We’ve all heard the term and probably at one point or another bought into the clever ploys and tried one. But that’s the thing, they are just marketing ploys! Nutritionally speaking, there is actually no such thing as a superfood. The term was made up purely for marketing purposes and to influence food trends that would sell products, mainly supplements.
Generally though the superfood description is applied to nutrient-rich foods and supplements that are supposed to have a large positive impact on health.
From this description, and without wanting to sell you a product, there are a huge array of foods could be described as super, it’s just important to understand that there is no single food that holds the key to good health or disease prevention. Don’t buy into that, they just want your money!
But since the term ‘superfood’ doesn’t seem to be going anywhere anytime soon, here’s a closer look at some healthy options that are pretty super.
1) Dark leafy greens!
Dark leafy green vegetables are an excellent source of folate, zinc, calcium, iron, magnesium, vitamin C and fibre.
If consumed regularly they have the potential to reduce your risk of chronic illnesses including heart disease and type 2 diabetes They also contain high levels of anti-inflammatory compounds known as carotenoids, which are thought to protect against certain types of cancer
The most well known dark leafy greens are Kale, Spinach and Turnip greens. Also well known is the fact that these do not taste great on their own. To counter this we recommend getting creative with them! Add them to your soups, salads, stir fries and curries for the added benefits without the bitter taste.
Really tasty and a nutritional powerhouse? Winner!
Berries are really rich in vitamins, minerals, fibre and antioxidants. The antioxidant capacity of berries is associated with a reduced risk of heart disease, cancer and other inflammatory conditions.
Berries are also recommended to be used in conjunction with traditional medicine for various digestive and immune-related disorders.
Some of our favourite berries include: Raspberries, Strawberries, Blueberries and Blackberries. We recommend enjoying them sprinkled on top of protein pancakes or added into a smoothie although these berries are versatile and can be added into almost anything!
3) Green Tea!
This lightly caffeinated beverage is one of the most heavily marketed ’superfoods’ aimed primarily at weight loss goals. But aside from the marketed weight loss products green tea does actually have some beneficial medicinal properties.
Green tea is rich in antioxidants and polyphenolic compounds that have strong anti-inflammatory effects. One of the most prevalent antioxidants in green tea is the catechin epigallocatechin gallate, or EGCG. Studies suggest that EGCG is what gives green tea its ability to protect against chronic diseases including heart disease, diabetes and cancer.
It’s the EGCG, catechins and caffeine in green tea that may make it a weight loss tool in some people but these results are quite varied!
However, you don’t need to go out and buy those expensive extracts, enjoying a normal cup of green tea can offer the above health benefits and some also report it having a calming effect and aiding digestion.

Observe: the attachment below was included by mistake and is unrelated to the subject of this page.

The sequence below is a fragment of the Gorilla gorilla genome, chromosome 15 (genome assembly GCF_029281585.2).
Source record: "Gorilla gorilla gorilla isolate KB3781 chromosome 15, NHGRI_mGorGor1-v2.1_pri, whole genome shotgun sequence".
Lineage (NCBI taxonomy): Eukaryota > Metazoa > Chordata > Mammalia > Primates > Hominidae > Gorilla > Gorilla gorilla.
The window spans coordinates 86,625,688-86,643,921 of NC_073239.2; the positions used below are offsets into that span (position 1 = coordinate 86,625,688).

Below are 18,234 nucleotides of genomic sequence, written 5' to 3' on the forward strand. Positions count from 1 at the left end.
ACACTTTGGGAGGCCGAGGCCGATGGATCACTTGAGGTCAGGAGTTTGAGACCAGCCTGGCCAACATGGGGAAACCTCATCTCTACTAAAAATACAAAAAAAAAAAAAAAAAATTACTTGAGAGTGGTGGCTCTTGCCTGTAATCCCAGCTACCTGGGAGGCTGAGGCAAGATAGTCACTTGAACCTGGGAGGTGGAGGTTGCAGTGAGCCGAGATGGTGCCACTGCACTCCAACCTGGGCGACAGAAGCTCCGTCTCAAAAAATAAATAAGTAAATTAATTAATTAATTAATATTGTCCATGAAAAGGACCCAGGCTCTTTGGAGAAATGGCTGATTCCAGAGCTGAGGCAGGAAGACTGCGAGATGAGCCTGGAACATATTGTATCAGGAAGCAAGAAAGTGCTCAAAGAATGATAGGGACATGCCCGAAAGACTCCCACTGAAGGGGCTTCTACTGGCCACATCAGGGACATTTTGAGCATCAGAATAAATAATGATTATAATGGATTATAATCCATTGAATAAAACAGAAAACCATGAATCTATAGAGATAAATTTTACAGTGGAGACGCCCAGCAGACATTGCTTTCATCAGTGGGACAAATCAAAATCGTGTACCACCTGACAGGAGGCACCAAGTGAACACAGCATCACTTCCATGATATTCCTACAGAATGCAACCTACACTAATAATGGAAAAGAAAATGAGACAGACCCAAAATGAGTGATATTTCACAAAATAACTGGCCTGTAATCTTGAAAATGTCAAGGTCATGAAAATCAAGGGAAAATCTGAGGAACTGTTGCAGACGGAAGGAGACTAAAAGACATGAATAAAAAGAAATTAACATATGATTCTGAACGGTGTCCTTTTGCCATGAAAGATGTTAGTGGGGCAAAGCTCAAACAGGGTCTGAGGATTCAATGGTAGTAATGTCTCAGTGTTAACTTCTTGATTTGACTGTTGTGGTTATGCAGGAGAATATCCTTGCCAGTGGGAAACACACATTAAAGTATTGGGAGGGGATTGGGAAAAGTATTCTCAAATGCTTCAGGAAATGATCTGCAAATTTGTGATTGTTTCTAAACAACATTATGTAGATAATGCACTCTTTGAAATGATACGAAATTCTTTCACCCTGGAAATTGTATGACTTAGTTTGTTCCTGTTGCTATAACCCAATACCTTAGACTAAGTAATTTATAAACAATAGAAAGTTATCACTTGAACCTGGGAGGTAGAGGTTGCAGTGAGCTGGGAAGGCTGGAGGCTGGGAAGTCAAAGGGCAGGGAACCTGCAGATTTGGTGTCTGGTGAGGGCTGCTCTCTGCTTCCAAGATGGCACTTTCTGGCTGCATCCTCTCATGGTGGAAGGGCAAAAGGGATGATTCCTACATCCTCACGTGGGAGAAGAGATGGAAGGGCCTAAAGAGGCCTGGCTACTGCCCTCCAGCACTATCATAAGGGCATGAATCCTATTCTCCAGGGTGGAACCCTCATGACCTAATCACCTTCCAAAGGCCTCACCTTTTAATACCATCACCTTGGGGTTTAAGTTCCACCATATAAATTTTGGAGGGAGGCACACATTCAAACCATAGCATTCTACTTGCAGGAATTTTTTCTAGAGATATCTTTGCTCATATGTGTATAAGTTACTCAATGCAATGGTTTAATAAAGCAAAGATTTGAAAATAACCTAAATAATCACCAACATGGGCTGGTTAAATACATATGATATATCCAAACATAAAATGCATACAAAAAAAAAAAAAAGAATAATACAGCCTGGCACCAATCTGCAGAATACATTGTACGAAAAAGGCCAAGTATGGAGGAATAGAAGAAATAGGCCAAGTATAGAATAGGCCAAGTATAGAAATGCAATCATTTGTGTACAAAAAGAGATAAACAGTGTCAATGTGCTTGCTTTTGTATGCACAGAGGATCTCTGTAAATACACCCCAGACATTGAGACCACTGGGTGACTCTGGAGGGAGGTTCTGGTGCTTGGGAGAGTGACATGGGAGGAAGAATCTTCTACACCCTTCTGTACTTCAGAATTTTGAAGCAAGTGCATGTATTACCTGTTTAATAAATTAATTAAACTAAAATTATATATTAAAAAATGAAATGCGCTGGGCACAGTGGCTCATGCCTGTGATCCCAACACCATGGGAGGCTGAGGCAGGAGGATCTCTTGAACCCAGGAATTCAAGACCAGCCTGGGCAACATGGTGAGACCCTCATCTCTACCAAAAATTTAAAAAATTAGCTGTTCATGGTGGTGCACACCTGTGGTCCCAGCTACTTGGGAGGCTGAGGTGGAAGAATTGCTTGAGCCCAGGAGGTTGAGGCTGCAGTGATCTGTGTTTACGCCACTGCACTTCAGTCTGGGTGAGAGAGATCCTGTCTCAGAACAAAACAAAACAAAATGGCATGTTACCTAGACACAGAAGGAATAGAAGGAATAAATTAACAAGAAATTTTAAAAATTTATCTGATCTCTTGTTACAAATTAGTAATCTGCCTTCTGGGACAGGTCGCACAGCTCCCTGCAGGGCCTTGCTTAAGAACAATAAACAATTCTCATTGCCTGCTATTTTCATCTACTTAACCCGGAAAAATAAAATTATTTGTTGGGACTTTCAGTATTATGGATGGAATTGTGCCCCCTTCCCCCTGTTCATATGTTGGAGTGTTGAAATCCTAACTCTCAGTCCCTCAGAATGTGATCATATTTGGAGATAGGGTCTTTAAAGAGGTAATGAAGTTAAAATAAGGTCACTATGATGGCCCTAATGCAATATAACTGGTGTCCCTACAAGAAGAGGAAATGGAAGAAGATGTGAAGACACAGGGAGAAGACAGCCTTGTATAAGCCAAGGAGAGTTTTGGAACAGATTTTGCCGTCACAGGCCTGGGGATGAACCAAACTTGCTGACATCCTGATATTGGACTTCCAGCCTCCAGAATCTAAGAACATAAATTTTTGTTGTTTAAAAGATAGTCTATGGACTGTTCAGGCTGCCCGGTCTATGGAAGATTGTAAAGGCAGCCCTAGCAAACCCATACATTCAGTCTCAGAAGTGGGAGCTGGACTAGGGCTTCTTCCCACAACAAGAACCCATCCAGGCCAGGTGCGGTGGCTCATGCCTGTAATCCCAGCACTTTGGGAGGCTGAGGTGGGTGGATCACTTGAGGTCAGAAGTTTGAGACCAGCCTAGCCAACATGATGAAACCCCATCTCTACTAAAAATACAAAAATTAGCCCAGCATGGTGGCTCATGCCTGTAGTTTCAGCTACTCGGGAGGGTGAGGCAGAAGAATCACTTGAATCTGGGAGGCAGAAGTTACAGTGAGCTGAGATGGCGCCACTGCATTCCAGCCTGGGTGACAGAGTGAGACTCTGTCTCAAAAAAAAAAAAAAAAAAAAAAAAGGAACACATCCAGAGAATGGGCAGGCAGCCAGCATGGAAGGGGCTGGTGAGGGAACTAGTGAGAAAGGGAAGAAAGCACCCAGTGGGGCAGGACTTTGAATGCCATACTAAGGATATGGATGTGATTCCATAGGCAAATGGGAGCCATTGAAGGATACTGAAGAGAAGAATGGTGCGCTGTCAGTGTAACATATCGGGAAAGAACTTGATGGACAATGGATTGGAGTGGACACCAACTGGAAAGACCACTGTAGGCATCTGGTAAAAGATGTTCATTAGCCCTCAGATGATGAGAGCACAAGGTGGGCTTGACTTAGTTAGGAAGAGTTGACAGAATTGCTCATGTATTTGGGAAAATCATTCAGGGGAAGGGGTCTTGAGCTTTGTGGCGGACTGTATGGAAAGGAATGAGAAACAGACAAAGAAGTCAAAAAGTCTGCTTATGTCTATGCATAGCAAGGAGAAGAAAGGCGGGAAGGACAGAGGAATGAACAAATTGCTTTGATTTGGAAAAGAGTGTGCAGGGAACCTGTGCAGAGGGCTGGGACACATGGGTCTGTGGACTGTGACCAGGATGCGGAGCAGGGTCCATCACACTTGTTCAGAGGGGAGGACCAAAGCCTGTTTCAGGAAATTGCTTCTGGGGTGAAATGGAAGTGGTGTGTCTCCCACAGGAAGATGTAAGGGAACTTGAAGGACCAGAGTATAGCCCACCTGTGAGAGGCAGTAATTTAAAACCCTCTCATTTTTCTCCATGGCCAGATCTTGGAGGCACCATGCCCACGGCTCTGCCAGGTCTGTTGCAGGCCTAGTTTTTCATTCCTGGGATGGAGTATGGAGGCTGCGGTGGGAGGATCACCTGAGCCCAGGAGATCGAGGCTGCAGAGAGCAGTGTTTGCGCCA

Eggs are a controversial topic in a nutrition context because of their cholesterol content, but for us they still remain as one of the healthiest and most beneficial foods.
Eggs are rich in B vitamins, choline, selenium, Vitamin A, Iron and phosphorus as well as protein but you don’t need us to tell you that last fact.
Less commonly known however is the benefit eggs have on your eyesight. Containing powerful antioxidants, zeaxanthun and lutein, eggs can contribute to the protection of vision and eye health.
Common fears concerning egg consumption is the aforementioned high cholesterol content but research has indicated no measurable increase in heart diseased from eating up to 12 eggs a week. In fact eating eggs could increase the ‘good’ cholestorols in some people, reducing their risk of heart disease.
So, stay below that 12 egg mark! But who eats that many eggs a week anyway!?
Legumes, or pulses, are a type of plant foods made up of beans, lentils, peas and peanuts.
They earn the ‘super’ label because they’re loaded with nutrients and research suggests they can play a role in reducing blood pressure and cholesterol as well as improved managing of type 2 diabetes.
Legumes are a rich source of B vitamins, minerals, protein and fibre all with their own nutritional benefits.
Eating beans and legumes regularly may also promote healthy weight maintenance, due to their ability to improve feelings of fullness.
Garlic is a plant food that is closely related to onions, leeks and shallots. It’s a good source of manganese, vitamin C, vitamin B6, selenium and fibre.
Garlic is a very popular culinary ingredient due to its distinct and in our opinion delicious flavor, but it has also been used for its medicinal benefits for centuries.
Research indicates that garlic may be effective in reducing cholesterol and blood pressure, as well as supporting immune function. What’s more, sulfur-containing compounds in garlic may even play a role in preventing certain types of cancer.
Like we needed any more encouragement to add more garlic to our cooking!
To conclude, achieving optimal health through food and nutrition is about more than focusing on one or two of the latest food trends. You don’t have to go out and buy the latest fad food or miracle superfood extract supplement. Instead, good health is best supported by eating a variety of nutritious foods every day. Including some, or all, of the foods on this list as part of a balanced diet can benefit your overall health and may prevent certain chronic diseases.